In our published paper entitled "Ferric Chloride Etching of Low Carbon Steels", RCA Review 45, 73 to 89 (March 1984), we reported that abrupt transitions in surface roughness of the etch surfaces are observed as the Baume is increased and/or the temperature of the etchant is decreased through narrow ranges, when etching low-carbon steels with ferric chloride etchant. When etching carbon steel sheet material to produce shadow masks in the factory, the ferric chloride etchant ordinarily has a Baume and temperature which allows the shortest practical etching time but frequently produces a rough etch. For low resolution masks this is acceptable. However, medium and high resolution masks produced with these prior etchants exhibit unacceptable visual nonuniformity. Visual nonuniformity results from variations in the shape and size of the apertures and also in the shape and size of the spaces between apertures.
We have discovered that, concurrent with an abrupt increase in surface roughness when etching shadow masks, there is an increasing appearance of visual nonuniformity in the etched masks. Both of these characteristics appear to be manifestations of a change in the reaction kinetics occurring at the surface of the carbon steel during the etching step. We have further discovered that visual nonuniformity can be greatly reduced by using a ferric chloride etchant which produces a smooth etch. This requires a critical change in Baume and/or temperature of the etchant from what is ordinarily used in the factory. Such change usually requires a longer etching time by running the strip slower through the etching chamber and/or providing a longer etching chamber.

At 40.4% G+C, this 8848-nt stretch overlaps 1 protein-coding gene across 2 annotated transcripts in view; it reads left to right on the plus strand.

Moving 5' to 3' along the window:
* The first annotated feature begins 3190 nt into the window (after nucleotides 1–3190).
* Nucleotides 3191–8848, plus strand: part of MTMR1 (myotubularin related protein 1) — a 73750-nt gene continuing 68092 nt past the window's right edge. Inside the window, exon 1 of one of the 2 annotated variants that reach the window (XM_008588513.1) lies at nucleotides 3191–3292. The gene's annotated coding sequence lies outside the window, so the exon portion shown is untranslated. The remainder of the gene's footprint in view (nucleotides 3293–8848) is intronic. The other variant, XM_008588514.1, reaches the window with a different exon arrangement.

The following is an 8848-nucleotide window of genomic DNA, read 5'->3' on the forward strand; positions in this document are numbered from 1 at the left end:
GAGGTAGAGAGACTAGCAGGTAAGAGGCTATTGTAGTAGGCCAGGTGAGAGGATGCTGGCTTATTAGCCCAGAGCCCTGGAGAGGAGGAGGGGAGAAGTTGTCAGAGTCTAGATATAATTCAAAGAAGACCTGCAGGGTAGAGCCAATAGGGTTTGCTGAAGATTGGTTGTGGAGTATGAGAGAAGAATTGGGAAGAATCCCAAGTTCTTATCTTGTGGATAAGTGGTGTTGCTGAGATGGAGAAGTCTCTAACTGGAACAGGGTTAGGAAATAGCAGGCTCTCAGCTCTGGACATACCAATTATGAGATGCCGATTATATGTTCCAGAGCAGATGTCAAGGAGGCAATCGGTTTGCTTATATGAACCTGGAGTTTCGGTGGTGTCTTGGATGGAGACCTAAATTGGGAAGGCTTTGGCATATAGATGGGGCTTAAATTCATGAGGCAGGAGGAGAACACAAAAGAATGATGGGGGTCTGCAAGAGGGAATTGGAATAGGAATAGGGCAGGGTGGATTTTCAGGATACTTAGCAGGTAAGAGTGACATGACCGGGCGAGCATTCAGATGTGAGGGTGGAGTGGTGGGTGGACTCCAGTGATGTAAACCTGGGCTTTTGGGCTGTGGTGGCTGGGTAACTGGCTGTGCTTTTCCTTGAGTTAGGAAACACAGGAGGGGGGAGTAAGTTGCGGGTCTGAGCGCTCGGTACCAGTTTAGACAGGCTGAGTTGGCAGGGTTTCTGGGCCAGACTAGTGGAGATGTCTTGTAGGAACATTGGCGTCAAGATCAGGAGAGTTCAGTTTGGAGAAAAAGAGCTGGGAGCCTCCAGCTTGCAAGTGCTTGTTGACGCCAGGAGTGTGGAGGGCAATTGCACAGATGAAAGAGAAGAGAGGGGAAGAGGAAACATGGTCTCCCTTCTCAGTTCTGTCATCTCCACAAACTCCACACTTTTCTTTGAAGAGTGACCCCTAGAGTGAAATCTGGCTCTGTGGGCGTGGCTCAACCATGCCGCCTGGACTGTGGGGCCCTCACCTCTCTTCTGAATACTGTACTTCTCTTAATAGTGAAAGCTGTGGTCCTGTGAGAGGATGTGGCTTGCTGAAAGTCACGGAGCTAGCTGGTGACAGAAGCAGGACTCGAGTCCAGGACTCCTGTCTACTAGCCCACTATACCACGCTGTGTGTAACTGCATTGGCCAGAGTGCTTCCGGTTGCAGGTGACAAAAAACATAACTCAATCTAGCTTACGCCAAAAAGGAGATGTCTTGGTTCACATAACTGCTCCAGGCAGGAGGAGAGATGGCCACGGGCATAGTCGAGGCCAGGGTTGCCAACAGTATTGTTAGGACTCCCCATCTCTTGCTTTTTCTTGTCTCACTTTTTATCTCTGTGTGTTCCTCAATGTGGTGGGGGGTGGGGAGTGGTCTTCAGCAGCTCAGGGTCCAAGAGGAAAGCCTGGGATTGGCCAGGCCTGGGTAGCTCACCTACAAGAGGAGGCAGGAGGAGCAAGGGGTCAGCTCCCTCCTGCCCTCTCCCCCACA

An example of the sudden transition in surface roughness that occurs, when etching low carbon steels in ferric chloride etchant as the Baume of the etchant is varied at a constant temperature, is shown by the 70° C. curve in FIG. 2. Clearly, as the Baume of the etchant decreases from a relatively high value, a region of smooth surface finish (<10 microinches) exists, which changes rapidly over a narrow Baume region to a rough surface finish (>10 microinches) at lower Baumes. In addition, the region of changeover from smooth etch to rough etch is dependent upon temperature. This can be easily seen by comparing the 70° C. curve with the 60° C. curve shown in FIG. 2. Reducing the temperature of the etchant from 70° C. to 60° C., shifts the Baume region of smooth to rough surface finish from about 46.2° Baume to about 45.5° Baume.